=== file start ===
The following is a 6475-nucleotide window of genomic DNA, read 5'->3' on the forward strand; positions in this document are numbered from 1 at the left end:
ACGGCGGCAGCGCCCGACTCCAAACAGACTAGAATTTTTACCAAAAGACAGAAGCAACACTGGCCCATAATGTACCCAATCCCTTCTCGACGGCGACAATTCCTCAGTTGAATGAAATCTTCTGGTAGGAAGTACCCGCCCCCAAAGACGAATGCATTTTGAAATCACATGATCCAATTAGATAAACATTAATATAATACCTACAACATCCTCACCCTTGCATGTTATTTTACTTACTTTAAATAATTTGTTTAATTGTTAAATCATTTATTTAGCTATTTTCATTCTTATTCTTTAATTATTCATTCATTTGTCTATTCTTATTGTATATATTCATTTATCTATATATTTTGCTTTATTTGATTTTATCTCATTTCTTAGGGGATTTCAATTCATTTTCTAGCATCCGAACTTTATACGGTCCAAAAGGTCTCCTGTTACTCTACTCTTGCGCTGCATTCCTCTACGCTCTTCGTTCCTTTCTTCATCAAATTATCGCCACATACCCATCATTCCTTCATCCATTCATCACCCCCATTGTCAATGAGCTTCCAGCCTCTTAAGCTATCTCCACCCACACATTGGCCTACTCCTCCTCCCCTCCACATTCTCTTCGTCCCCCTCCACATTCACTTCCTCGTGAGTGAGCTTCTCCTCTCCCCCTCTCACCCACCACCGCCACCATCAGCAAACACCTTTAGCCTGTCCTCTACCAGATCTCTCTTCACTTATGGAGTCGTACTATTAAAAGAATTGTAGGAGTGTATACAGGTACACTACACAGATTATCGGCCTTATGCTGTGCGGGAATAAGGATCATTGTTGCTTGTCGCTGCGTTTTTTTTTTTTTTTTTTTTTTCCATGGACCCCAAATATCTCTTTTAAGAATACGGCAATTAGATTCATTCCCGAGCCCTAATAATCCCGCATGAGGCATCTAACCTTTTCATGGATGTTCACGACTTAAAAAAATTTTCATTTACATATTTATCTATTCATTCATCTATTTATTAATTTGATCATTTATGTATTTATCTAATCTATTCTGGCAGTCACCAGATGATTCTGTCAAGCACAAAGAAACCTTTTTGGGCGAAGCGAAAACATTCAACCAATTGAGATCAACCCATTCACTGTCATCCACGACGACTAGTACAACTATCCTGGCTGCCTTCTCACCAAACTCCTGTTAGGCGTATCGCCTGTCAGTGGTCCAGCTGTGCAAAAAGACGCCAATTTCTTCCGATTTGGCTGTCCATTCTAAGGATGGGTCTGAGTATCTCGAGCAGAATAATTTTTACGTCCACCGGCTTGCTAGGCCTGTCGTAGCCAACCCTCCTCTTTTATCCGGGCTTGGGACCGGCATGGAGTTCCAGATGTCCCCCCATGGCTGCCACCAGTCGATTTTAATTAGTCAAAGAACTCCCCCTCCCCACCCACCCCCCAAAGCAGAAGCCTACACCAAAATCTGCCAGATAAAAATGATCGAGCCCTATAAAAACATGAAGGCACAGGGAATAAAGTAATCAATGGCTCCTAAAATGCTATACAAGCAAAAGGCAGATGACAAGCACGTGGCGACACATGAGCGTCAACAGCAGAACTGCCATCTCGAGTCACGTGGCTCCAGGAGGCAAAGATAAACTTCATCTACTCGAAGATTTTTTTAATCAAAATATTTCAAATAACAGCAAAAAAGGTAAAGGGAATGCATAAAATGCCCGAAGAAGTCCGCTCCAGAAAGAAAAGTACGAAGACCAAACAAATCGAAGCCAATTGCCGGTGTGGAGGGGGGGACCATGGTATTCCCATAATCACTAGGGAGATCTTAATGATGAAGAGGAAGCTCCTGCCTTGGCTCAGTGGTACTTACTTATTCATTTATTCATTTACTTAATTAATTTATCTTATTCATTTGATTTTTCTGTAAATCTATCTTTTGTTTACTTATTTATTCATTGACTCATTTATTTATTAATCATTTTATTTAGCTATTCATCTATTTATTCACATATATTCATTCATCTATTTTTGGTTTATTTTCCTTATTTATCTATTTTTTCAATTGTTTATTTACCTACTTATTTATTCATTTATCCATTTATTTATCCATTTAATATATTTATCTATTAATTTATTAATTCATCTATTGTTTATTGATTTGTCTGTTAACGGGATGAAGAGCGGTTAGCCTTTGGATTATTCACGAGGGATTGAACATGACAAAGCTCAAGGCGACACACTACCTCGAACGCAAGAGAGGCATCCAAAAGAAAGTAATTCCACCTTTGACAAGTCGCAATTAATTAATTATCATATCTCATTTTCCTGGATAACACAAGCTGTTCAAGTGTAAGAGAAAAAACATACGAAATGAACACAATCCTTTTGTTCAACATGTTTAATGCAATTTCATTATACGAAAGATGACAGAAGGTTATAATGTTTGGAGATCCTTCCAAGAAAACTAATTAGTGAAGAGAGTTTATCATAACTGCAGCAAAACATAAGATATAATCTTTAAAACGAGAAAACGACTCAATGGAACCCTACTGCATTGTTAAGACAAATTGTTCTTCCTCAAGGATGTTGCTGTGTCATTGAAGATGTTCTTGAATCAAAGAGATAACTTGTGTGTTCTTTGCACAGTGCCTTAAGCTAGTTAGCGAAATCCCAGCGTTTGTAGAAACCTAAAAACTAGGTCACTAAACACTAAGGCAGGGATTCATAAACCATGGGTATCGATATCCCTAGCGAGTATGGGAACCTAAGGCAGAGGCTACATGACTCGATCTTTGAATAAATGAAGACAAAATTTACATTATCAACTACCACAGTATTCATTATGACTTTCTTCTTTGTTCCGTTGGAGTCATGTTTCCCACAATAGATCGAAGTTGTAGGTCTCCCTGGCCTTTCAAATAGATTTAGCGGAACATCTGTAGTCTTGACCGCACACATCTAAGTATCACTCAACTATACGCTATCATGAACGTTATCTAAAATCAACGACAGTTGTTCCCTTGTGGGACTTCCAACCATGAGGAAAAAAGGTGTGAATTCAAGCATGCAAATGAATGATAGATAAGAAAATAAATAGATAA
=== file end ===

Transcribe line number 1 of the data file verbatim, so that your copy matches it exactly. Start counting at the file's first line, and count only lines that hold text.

The following is a 6475-nucleotide window of genomic DNA, read 5'->3' on the forward strand; positions in this document are numbered from 1 at the left end: